EP&M Online Guest Essay
“In a Pattern Called a War”
“Do unto others as
you would have them do unto you” is the Christian version of that admonition
at the heart of every significant world religion. In times of war,
it is also the moral imperative nations and individuals must set aside in
order to engage in the evil of killing. Perhaps it is not so much “set
aside” as hold while committing evil—“necessary evil,” I believe it’s called.
I, who do not believe in killing my fellow humans, also believe in killing
my fellow humans.
Here we have entered into the realm of paradox,
which is the realm of much poetry, for poets rejoice in and suffer from paradoxical
awareness, the inability to be completely swayed by anything.
In times of peace, poets may feel freer than in
times of war to devote their paradoxical words to love, or western winds,
or fog, or even Emily Dickinson’s clothes. In a time of war the full
extent of their awareness is called into play as they respond to their nations’
natural great heightening of emotion. This heightening, paradoxically,
may require of the poet a diminution of effect. When everyone else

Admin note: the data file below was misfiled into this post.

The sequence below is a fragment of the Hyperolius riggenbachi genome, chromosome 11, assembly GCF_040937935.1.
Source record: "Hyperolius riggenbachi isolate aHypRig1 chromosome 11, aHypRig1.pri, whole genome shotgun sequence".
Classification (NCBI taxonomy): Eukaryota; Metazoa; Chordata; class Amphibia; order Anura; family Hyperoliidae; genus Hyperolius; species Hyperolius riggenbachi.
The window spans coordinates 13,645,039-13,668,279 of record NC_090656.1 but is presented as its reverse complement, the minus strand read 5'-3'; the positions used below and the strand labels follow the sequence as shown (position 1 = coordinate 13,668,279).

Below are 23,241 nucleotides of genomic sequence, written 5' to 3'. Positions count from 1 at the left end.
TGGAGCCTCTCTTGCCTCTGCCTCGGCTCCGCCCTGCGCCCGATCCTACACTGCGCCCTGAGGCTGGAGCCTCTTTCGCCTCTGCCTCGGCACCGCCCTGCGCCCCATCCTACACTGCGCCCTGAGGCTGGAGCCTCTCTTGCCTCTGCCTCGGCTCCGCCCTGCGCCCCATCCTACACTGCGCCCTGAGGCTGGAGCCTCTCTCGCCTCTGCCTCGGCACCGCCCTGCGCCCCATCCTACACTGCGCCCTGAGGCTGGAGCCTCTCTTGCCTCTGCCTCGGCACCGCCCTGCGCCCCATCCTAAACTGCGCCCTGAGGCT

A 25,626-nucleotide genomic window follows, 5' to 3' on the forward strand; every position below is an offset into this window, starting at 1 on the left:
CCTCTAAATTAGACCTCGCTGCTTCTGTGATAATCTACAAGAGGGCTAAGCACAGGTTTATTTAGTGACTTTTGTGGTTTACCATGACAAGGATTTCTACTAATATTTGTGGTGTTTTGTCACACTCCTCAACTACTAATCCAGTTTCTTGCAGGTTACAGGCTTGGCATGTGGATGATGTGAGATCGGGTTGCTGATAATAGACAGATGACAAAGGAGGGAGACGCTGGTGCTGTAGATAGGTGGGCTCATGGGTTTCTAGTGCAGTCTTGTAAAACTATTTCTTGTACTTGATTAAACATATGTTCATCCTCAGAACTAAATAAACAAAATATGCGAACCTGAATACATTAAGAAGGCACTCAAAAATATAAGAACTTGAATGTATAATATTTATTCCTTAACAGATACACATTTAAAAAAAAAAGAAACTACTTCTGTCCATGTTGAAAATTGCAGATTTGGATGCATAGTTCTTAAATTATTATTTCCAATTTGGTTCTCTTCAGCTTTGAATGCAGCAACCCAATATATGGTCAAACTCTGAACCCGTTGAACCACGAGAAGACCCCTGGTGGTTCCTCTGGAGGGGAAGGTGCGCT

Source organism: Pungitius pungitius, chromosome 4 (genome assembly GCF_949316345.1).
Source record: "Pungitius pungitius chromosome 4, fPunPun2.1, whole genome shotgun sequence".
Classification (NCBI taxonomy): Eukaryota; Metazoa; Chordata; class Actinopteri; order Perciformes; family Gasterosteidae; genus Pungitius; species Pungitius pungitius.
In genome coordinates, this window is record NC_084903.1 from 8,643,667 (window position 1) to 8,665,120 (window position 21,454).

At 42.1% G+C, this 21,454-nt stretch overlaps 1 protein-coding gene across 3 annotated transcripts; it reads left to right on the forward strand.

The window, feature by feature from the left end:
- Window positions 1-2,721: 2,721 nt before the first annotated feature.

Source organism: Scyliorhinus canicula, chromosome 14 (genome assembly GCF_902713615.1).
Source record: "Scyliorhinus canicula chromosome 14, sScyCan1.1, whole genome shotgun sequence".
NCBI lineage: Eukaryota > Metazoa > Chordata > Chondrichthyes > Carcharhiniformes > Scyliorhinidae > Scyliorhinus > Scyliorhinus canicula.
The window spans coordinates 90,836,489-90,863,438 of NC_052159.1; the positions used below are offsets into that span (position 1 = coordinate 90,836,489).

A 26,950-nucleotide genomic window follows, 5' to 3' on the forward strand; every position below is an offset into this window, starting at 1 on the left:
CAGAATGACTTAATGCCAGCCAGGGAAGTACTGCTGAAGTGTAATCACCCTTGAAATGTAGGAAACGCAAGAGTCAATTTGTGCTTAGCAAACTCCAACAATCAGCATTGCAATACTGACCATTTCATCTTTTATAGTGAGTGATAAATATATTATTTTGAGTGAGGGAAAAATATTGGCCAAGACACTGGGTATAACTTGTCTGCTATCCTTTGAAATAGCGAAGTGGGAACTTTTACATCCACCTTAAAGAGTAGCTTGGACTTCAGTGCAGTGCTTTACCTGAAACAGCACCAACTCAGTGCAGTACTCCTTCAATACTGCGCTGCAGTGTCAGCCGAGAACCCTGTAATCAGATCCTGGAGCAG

is shouting, the poet may remind us (in a whisper) to whisper. When
we are focused on the horror of how our enemy attacks, the poet may remind
us how each day we may also experience the beauty of what Richard Wilbur
calls “the beautiful changes.” Or we may remember Elizabeth Bishop’s
“Somebody loves us all.” When, in order to blind or drug ourselves
enough to kill, we engage in the great simplifications of absolute wrong
and absolute right, the poet will tell us, as Frost did, there are only “roughly
Paradoxically, again, when all about us may be counseling
restraint and compromise, it may be the poet who reaches back into the stirring
rhythms of language to recall things worth dying for. She may
sing that among these are freedoms, especially of speech and belief.
He may tell us we must protect innocent people from those who would slaughter
them. At the same time, if poets neglect the central paradoxical absurdity
and hypocrisy of doing evil to defend or create the good, and do not suggest
how we may best live despite this terrible contradiction at the heart of
our mystery, the poems will be diminished things.
The greatest new dilemma for the poet in our second
millennium lies in facing a task different from that faced in preceding decades
of the Cold War. Then, the efforts of many writers were devoted to preventing
the third world war that would surely destroy Earth. Now, the task
is how simultaneously to support and defend against the continual small wars
that seem destined to forever be our lot—and these include ecological wars.
To put it another way: a time of war increases the sense of dread,
of something imminent about to destroy our days. How do we manage to
find necessary joy in a time of necessary evil?
In a haiku of Basho, I think. The butterfly
When “passion / Wars against the stiff brocade”
during Amy Lowell’s “Patterns.”
And in how “God has pity on kindergarten children,” as
Yehuda Amachi wrote, who did not die in battle but might have.
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